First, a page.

I broke my arm when I was twenty-one years old. I was playing flag football on a muddy field when I fell awkwardly and snapped my right humerus (upper-arm bone) at its midpoint. It was the most intense physical pain I’d ever experienced.
The bone healed in time, but now—over twenty-five years later—I have a bump in the middle of my right upper arm that always reminds me of that day and that injury.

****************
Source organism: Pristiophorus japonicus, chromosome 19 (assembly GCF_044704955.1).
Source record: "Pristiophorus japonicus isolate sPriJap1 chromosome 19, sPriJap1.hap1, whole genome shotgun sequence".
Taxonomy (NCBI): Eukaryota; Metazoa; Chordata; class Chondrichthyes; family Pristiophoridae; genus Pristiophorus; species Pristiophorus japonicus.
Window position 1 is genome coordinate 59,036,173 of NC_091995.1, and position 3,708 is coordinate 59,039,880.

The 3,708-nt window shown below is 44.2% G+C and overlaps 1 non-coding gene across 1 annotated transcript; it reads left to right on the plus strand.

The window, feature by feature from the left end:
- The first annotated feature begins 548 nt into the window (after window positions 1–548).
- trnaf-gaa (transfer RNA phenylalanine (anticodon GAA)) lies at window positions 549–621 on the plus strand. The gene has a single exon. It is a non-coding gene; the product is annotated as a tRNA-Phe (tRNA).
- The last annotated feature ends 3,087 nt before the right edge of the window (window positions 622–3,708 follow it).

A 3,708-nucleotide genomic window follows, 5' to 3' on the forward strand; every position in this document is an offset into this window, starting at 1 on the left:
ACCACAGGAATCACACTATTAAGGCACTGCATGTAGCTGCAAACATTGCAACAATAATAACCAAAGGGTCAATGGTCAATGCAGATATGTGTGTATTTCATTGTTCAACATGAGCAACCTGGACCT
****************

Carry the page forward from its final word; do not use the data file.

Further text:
We break and we heal, but we carry the scars with us for the rest of our lives.
We are like kintsukuroi (or kintsugi), the Japanese art of repairing pottery with gold lacquer. Like kintsukuroi, we are both broken and whole, and our cracks are both visible and beautiful.
For they are the record of our lives.